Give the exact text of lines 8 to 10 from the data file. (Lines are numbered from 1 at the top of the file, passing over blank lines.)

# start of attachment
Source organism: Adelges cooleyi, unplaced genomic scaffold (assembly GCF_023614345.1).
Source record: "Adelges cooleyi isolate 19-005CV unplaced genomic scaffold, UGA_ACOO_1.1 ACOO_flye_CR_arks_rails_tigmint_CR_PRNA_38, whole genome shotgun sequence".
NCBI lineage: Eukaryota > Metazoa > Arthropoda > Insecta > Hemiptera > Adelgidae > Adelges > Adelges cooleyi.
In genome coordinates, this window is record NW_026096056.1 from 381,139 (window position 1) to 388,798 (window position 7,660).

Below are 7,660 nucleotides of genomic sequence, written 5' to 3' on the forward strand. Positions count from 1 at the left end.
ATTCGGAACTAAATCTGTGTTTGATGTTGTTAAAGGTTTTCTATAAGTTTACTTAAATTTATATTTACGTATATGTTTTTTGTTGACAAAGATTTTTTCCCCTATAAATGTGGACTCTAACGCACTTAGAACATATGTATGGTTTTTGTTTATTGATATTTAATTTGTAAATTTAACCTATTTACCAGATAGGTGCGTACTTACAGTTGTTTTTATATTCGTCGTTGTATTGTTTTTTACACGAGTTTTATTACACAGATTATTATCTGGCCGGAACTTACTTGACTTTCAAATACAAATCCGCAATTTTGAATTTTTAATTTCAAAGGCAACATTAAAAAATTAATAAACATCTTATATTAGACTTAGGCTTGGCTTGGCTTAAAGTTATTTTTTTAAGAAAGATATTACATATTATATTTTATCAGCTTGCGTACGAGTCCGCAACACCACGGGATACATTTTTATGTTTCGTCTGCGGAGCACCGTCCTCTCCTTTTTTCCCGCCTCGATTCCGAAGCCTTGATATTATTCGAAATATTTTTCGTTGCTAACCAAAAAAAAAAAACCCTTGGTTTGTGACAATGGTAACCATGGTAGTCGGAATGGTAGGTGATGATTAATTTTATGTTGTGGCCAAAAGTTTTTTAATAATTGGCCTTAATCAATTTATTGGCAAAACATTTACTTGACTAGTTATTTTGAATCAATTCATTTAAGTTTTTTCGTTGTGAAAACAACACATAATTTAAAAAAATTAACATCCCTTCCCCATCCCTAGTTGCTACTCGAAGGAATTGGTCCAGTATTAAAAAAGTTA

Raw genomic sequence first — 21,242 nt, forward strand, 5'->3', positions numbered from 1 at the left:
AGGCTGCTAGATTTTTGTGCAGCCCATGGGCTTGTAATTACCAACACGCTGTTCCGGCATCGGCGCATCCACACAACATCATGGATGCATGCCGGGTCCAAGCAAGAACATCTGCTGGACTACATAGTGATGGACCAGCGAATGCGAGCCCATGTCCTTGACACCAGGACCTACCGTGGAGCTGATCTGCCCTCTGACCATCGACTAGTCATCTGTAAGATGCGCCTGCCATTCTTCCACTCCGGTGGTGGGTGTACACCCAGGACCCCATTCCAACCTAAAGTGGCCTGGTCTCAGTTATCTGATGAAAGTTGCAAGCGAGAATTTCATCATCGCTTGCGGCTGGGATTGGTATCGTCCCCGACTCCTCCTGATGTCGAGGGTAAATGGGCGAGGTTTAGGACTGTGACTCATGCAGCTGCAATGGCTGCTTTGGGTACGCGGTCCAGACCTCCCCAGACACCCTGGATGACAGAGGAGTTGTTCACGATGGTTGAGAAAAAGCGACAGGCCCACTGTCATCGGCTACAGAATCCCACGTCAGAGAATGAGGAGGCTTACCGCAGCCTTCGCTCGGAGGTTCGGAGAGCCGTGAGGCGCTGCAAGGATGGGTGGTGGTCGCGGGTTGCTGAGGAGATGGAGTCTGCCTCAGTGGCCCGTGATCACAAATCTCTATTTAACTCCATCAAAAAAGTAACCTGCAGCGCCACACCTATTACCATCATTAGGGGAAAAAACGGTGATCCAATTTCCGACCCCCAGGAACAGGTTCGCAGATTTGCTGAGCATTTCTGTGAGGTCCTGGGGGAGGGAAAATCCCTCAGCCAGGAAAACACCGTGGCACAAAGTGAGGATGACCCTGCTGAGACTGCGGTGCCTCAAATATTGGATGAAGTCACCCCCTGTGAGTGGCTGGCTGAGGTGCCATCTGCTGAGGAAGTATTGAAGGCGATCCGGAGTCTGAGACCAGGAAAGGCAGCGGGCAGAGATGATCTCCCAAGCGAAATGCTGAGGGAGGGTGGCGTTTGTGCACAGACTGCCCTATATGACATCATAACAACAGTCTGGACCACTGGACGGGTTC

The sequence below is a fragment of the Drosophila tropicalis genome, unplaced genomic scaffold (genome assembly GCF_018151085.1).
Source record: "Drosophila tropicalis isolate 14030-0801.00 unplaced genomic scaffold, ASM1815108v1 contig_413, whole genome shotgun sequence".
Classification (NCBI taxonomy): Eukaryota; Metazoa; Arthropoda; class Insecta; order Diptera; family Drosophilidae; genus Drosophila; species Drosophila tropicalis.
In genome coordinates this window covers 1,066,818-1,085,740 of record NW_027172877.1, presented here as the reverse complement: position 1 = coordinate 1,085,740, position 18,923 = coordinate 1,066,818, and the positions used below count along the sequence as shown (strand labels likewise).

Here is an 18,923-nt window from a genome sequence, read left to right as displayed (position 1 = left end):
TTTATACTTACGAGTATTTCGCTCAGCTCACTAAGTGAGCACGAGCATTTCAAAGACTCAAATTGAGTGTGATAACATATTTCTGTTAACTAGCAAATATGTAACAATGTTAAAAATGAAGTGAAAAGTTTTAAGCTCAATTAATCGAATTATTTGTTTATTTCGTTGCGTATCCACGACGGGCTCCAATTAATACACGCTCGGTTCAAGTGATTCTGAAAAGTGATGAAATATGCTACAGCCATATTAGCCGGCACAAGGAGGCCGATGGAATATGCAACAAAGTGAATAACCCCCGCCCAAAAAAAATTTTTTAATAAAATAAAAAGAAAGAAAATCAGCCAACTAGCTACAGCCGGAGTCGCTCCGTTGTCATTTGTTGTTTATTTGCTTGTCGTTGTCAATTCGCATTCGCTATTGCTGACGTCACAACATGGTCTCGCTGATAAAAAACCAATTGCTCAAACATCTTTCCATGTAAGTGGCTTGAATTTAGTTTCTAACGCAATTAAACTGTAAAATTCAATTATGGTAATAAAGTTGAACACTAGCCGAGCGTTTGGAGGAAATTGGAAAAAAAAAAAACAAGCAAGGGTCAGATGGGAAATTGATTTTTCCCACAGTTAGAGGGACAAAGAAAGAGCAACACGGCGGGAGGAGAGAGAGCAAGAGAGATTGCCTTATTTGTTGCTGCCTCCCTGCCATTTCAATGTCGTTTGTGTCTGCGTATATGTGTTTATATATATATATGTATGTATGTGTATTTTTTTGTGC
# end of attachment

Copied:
AGGCTGCTAGATTTTTGTGCAGCCCATGGGCTTGTAATTACCAACACGCTGTTCCGGCATCGGCGCATCCACACAACATCATGGATGCATGCCGGGTCCAAGCAAGAACATCTGCTGGACTACATAGTGATGGACCAGCGAATGCGAGCCCATGTCCTTGACACCAGGACCTACCGTGGAGCTGATCTGCCCTCTGACCATCGACTAGTCATCTGTAAGATGCGCCTGCCATTCTTCCACTCCGGTGGTGGGTGTACACCCAGGACCCCATTCCAACCTAAAGTGGCCTGGTCTCAGTTATCTGATGAAAGTTGCAAGCGAGAATTTCATCATCGCTTGCGGCTGGGATTGGTATCGTCCCCGACTCCTCCTGATGTCGAGGGTAAATGGGCGAGGTTTAGGACTGTGACTCATGCAGCTGCAATGGCTGCTTTGGGTACGCGGTCCAGACCTCCCCAGACACCCTGGATGACAGAGGAGTTGTTCACGATGGTTGAGAAAAAGCGACAGGCCCACTGTCATCGGCTACAGAATCCCACGTCAGAGAATGAGGAGGCTTACCGCAGCCTTCGCTCGGAGGTTCGGAGAGCCGTGAGGCGCTGCAAGGATGGGTGGTGGTCGCGGGTTGCTGAGGAGATGGAGTCTGCCTCAGTGGCCCGTGATCACAAATCTCTATTTAACTCCATCAAAAAAGTAACCTGCAGCGCCACACCTATTACCATCATTAGGGGAAAAAACGGTGATCCAATTTCCGACCCCCAGGAACAGGTTCGCAGATTTGCTGAGCATTTCTGTGAGGTCCTGGGGGAGGGAAAATCCCTCAGCCAGGAAAACACCGTGGCACAAAGTGAGGATGACCCTGCTGAGACTGCGGTGCCTCAAATATTGGATGAAGTCACCCCCTGTGAGTGGCTGGCTGAGGTGCCATCTGCTGAGGAAGTATTGAAGGCGATCCGGAGTCTGAGACCAGGAAAGGCAGCGGGCAGAGATGATCTCCCAAGCGAAATGCTGAGGGAGGGTGGCGTTTGTGCACAGACTGCCCTATATGACATCATAACAACAGTCTGGACCACTGGACGGGTTC

The sequence below is a fragment of the Drosophila tropicalis genome, unplaced genomic scaffold (genome assembly GCF_018151085.1).
Source record: "Drosophila tropicalis isolate 14030-0801.00 unplaced genomic scaffold, ASM1815108v1 contig_413, whole genome shotgun sequence".